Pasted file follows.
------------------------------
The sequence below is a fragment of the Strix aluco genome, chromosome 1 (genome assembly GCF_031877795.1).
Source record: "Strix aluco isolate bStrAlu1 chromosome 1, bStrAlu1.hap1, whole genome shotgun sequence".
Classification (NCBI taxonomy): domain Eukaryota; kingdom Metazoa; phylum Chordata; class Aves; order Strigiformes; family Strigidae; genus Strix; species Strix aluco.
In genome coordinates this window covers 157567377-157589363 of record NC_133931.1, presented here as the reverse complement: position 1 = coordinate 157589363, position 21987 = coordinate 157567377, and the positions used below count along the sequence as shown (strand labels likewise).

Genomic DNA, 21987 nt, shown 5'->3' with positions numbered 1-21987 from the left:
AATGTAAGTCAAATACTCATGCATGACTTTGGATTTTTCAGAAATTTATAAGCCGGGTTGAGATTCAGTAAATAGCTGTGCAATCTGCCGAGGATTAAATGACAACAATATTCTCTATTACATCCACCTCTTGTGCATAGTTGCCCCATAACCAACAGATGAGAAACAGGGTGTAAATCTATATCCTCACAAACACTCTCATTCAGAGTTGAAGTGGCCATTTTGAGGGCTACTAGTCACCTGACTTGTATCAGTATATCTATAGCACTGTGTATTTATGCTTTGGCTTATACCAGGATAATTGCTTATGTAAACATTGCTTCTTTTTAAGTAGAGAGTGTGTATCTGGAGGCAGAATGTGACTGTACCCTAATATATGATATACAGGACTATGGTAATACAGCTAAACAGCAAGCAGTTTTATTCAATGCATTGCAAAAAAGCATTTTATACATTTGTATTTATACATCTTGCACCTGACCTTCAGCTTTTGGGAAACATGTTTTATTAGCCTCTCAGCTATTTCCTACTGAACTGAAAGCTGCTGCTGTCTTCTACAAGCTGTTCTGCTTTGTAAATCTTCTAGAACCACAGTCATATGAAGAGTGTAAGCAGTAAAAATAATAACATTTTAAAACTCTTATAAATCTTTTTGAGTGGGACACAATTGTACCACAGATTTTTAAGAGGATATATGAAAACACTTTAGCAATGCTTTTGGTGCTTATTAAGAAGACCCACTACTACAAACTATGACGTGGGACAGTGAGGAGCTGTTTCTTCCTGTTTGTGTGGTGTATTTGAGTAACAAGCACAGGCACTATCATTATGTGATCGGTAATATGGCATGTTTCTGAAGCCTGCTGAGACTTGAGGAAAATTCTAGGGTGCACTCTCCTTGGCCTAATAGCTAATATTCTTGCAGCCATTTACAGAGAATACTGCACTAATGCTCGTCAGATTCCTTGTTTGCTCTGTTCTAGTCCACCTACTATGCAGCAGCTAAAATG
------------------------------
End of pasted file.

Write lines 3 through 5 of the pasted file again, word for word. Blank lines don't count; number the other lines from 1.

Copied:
Classification (NCBI taxonomy): domain Eukaryota; kingdom Metazoa; phylum Chordata; class Aves; order Strigiformes; family Strigidae; genus Strix; species Strix aluco.
In genome coordinates this window covers 157567377-157589363 of record NC_133931.1, presented here as the reverse complement: position 1 = coordinate 157589363, position 21987 = coordinate 157567377, and the positions used below count along the sequence as shown (strand labels likewise).

Genomic DNA, 21987 nt, shown 5'->3' with positions numbered 1-21987 from the left: